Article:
College Park Mayor Jack Longino is upset over the incident.
“If he had drugs in his system, he will not be allowed to resign. He will be fired! And I want him charged with driving under the influence!” said Longino.
When Jones talked to Clements about the incident, he was told to talk to City Hall.
Mesa police said the alleged 12-year-old victim disclosed on March 3 that when she was 7, her music teacher had sexually molested her.
The victim told police it had occurred on two separate occasions in the band room while she was attending Brinton Elementary School.
Mesa police said the incidents occurred between January 2005 and November 2005. The victim identified the suspect as 49-year-old Michael Allen LaMonica.
Mesa police detectives arrested LaMonica and booked him on two counts of child molestation.
LaMonica has been teaching music at Brinton Elementary for nine years.
Police say there may be other victims who have not come forward.
They are asking anyone with information contact the Mesa Police Department at 480-644-2211 .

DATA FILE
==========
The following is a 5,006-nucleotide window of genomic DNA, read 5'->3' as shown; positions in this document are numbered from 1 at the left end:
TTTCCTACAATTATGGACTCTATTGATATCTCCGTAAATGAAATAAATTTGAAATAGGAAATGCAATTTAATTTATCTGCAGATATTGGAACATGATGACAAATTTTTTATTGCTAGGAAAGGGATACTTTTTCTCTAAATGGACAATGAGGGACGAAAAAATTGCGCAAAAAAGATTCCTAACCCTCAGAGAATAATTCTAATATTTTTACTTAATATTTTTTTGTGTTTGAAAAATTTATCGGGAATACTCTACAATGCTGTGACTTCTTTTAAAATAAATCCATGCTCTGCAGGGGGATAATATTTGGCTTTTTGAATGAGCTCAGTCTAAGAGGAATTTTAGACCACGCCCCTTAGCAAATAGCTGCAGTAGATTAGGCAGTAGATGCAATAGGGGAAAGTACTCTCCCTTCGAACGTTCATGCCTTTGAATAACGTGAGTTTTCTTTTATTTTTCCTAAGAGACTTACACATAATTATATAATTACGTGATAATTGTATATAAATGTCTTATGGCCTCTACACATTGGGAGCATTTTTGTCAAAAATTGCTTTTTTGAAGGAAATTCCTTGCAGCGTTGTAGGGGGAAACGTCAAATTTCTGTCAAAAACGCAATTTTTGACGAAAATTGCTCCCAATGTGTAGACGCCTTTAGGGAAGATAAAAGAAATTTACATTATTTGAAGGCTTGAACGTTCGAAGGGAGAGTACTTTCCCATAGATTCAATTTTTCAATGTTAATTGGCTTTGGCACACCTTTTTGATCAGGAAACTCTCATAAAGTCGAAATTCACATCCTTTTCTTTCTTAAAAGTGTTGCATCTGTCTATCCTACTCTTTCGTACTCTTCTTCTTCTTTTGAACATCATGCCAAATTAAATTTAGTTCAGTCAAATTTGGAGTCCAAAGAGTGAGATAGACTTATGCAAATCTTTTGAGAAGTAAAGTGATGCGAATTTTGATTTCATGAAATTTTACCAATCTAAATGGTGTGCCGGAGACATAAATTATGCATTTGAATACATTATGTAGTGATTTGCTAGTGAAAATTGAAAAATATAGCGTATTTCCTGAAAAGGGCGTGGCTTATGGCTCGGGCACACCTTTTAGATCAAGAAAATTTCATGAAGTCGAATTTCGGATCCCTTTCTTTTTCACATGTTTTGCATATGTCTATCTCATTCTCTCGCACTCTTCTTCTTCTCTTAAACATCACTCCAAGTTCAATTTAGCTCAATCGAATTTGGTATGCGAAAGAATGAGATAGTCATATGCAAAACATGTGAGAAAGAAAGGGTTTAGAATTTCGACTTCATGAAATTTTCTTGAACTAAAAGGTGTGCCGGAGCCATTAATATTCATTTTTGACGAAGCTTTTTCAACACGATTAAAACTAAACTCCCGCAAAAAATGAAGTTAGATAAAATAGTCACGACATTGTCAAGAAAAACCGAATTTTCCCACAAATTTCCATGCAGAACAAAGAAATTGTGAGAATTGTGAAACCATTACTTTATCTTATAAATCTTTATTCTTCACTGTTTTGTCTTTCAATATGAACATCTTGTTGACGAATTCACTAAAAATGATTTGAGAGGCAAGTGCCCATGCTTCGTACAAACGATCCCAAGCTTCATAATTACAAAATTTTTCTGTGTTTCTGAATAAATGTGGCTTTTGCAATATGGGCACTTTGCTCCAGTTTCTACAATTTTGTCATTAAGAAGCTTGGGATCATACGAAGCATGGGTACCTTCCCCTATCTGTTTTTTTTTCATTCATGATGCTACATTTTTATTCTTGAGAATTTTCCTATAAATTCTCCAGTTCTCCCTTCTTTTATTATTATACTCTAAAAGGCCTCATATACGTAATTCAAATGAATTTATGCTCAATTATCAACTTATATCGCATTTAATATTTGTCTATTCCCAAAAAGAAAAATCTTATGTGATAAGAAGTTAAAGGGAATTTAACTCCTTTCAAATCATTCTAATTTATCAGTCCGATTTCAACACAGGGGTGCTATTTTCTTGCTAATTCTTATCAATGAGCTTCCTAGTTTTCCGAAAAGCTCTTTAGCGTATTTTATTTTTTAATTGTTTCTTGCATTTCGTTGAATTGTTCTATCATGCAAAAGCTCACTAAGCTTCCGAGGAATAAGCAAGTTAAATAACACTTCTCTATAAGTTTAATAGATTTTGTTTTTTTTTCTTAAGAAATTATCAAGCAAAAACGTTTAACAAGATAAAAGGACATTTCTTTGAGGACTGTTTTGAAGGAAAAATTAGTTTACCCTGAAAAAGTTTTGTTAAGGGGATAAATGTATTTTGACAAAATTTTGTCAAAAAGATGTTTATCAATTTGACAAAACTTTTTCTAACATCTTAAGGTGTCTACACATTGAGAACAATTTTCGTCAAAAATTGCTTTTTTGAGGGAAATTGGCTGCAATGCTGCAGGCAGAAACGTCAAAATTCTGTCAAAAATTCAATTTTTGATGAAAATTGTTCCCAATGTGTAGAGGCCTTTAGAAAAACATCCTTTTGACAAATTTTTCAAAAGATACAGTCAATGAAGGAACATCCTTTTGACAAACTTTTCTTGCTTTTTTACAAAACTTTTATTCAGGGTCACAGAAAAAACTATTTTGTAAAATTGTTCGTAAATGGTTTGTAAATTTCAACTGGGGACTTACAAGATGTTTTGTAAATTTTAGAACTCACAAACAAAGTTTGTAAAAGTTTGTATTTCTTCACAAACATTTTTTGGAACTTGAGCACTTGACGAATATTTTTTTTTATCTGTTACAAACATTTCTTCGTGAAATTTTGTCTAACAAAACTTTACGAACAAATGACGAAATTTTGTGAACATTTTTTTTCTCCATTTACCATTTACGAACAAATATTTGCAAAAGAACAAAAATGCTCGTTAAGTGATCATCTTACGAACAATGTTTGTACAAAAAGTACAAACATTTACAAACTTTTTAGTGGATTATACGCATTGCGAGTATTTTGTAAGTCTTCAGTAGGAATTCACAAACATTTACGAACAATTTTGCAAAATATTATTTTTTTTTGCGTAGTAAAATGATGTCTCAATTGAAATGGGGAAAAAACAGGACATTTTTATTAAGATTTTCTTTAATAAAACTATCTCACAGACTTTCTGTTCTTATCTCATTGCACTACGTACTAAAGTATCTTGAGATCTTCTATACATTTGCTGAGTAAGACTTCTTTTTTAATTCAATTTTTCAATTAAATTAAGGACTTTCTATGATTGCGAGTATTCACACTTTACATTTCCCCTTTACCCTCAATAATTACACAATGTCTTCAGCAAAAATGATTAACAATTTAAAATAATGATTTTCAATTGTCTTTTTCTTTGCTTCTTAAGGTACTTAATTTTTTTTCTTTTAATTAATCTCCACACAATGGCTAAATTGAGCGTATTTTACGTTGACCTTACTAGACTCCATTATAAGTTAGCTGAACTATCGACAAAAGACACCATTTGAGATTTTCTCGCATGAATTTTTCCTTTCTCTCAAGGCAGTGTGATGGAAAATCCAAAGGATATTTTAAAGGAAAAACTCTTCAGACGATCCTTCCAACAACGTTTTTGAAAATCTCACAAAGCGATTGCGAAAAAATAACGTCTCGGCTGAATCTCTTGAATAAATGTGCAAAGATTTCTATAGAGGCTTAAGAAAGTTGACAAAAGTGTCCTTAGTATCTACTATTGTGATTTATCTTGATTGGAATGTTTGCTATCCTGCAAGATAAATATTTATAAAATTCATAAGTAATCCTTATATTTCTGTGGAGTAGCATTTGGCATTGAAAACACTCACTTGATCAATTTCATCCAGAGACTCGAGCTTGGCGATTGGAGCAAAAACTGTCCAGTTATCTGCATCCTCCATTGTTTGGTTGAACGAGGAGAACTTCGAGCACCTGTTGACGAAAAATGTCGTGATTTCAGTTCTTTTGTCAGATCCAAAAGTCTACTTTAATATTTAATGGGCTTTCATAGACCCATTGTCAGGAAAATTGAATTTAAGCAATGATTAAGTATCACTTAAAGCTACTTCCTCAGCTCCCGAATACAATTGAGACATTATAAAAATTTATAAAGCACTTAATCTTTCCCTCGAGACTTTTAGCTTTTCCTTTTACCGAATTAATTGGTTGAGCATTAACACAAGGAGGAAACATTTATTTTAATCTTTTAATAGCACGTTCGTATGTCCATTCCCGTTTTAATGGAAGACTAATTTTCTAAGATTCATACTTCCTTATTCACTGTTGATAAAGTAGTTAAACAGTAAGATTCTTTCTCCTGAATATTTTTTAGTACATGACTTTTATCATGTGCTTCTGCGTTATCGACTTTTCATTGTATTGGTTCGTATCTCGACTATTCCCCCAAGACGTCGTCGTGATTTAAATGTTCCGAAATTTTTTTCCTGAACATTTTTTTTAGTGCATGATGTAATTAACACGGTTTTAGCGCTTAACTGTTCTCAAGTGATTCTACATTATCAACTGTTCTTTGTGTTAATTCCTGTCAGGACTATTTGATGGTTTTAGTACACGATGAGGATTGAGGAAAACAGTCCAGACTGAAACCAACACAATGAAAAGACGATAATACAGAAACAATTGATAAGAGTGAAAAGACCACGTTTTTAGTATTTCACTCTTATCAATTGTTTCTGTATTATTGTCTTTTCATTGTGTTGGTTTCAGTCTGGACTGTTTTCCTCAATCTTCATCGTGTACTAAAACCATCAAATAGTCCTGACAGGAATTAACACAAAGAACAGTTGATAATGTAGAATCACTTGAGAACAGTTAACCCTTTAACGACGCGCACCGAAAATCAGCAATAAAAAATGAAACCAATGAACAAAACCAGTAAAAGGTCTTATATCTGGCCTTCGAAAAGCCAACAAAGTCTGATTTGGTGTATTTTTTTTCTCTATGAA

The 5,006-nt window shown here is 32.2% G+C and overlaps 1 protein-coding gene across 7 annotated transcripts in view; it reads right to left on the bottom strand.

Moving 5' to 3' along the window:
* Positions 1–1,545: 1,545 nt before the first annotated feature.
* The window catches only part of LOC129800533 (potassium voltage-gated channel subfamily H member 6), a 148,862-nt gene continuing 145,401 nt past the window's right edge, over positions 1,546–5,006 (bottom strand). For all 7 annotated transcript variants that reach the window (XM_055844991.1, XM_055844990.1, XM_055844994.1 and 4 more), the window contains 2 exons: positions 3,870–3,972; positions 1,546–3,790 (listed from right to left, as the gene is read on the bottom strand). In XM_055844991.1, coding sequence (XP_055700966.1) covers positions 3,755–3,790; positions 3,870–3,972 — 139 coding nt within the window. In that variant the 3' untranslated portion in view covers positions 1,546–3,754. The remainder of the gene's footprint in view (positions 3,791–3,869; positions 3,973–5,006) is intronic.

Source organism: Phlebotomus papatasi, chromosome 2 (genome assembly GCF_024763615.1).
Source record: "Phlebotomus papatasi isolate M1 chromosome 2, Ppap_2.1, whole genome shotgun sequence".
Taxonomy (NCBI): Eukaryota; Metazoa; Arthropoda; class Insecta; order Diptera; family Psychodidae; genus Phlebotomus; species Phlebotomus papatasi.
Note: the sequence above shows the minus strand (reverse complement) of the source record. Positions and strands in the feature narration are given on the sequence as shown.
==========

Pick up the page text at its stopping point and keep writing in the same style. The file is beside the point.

Supervisor Chris Daly on Tuesday introduced a resolution calling for Lennar to formally apologize to a group dedicated to stopping the joint project with the city for “irresponsible and potentially dangerous behavior” over the security guard incident.
Daly said he was “horrified” Lennar sent an armed security guard to a community meeting in a mosque.
The group, known as the Stop Lennar Action Movement, includes members of the Nation of Islam and had organized the meeting at the Nation of Islam mosque on Third Street in February. They contend the shipyard project is kicking up toxic dust, although a draft EPA report on the issue said effective safeguards are in place.
The security guard told investigators that men from the mosque held him against his will for about 45 minutes, including throwing him against a wall, handcuffing him to a light pole and calling him “you white mother f-,” according to the police report.
Daly, who was not at the meeting, took issue with that description, saying, “the events as described are not the events that seemed to have happened that have been corroborated by multiple folks.”
The police report, though, says the security guard, a retired police sergeant with a permit for carrying a concealed weapon, told investigators he “was in fear for his life.”
Tuesday’s developments come a week after Daly praised the Nation of Islam for “showing some restraint” when its personnel hauled the security guard away while he tried to record the meeting.
“This was a tinderbox situation,” Daly said at last week’s board meeting. “A law might not have been violated, but this is one of the most ridiculous things I’ve ever heard. Thank goodness it only ended up with him only handcuffed to a pole for an hour. This is the best outcome I can think of. So thank you to the Nation of Islam for showing some restraint.”